The Department of Justice has issued revised ADA Title II (state and local government programs) and Title III (private businesses, a.k.a. places of public accommodation) regulations which took effect March 15, 2011. These regulations provide a definition of a wheelchair and other power-driven mobility devices and add additional provisions identifying where they can be used. (§35.104, §35.137, §36.104, §36.311)
A wheelchair is a manually operated or power-driven device designed primarily for use by an individual with a mobility disability for the main purpose of indoor, or of both indoor and outdoor, locomotion. Individuals with mobility disabilities must be permitted to use wheelchairs and manually powered mobility aids, i.e., walkers, crutches, canes, braces, or other similar devices designed for use by individuals with mobility disabilities, in any areas open to pedestrian traffic.
An OPDMD is any mobility device powered by batteries, fuel, or other engines that is used by individuals with mobility disabilities for the purpose of locomotion, whether or not it was designed primarily for use by individuals with mobility disabilities. OPDMDs may include golf cars, electronic personal assistance mobility devices, such as the Segway ® Personal Transporter (PT), or any mobility device that is not a wheelchair, which is designed to operate in areas without defined pedestrian routes.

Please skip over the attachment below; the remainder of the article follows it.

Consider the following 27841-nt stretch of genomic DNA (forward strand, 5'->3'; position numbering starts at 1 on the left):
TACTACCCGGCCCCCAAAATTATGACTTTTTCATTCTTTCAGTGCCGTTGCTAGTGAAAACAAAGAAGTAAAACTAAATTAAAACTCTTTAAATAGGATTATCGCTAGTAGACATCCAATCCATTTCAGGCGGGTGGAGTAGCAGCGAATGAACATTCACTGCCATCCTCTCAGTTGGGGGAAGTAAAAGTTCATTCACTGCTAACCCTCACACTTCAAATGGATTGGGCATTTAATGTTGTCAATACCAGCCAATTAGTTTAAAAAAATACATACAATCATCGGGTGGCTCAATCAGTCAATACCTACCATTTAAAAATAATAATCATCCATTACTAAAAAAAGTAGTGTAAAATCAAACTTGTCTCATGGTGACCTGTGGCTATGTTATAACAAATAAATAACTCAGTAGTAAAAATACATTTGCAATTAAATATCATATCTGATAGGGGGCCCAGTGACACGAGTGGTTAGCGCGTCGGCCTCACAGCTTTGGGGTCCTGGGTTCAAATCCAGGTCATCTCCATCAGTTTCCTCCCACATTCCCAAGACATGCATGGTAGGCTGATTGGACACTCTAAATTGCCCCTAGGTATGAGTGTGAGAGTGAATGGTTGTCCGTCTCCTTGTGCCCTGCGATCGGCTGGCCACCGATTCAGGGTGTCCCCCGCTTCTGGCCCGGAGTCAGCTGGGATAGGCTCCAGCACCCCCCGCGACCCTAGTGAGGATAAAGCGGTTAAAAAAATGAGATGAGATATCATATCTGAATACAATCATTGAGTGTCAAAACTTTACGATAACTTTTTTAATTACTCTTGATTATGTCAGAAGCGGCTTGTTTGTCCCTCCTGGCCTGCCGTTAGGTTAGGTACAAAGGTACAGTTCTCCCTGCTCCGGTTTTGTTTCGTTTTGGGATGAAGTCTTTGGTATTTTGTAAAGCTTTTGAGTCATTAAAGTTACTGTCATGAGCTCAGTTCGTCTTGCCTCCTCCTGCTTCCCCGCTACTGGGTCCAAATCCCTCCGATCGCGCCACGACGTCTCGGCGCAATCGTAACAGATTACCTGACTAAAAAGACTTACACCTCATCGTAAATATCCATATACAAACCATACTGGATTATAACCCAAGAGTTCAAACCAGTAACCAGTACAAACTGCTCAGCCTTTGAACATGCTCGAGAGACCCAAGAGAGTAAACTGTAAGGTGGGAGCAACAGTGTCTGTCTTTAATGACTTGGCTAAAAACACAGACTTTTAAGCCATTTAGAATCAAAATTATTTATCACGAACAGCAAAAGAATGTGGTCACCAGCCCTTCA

Covered entities must make reasonable modifications in their policies, practices, or procedures to permit individuals with mobility disabilities to use OPDMDs unless the entity can demonstrate that the class of OPDMDs cannot be operated in accordance with legitimate safety requirements adopted by the entity.
Covered entities must assess the following factors to determine whether a particular OPDMD can be allowed in a specific facility as a reasonable modification:
Covered entities shall not ask an individual using a wheelchair or OPDMD questions about the nature and extent of the individual’s disability. Covered entities may ask a person using an OPDMD to provide a credible assurance that the mobility device is required because of the person’s mobility disability. If the covered entity permits the use of a class of OPDMDs by individuals with mobility disabilities, they shall accept the following as credible assurance:
The contents of this factsheet were developed under a grant from the Department of Education (DOE), NIDRR grant # H133A110017. However, those contents do not necessarily represent the policy of the DOE, and you should not assume endorsement by the Federal Government.
Visit adata.org or call 1-800-949-4232 V/TTY to contact your regional ADA Center.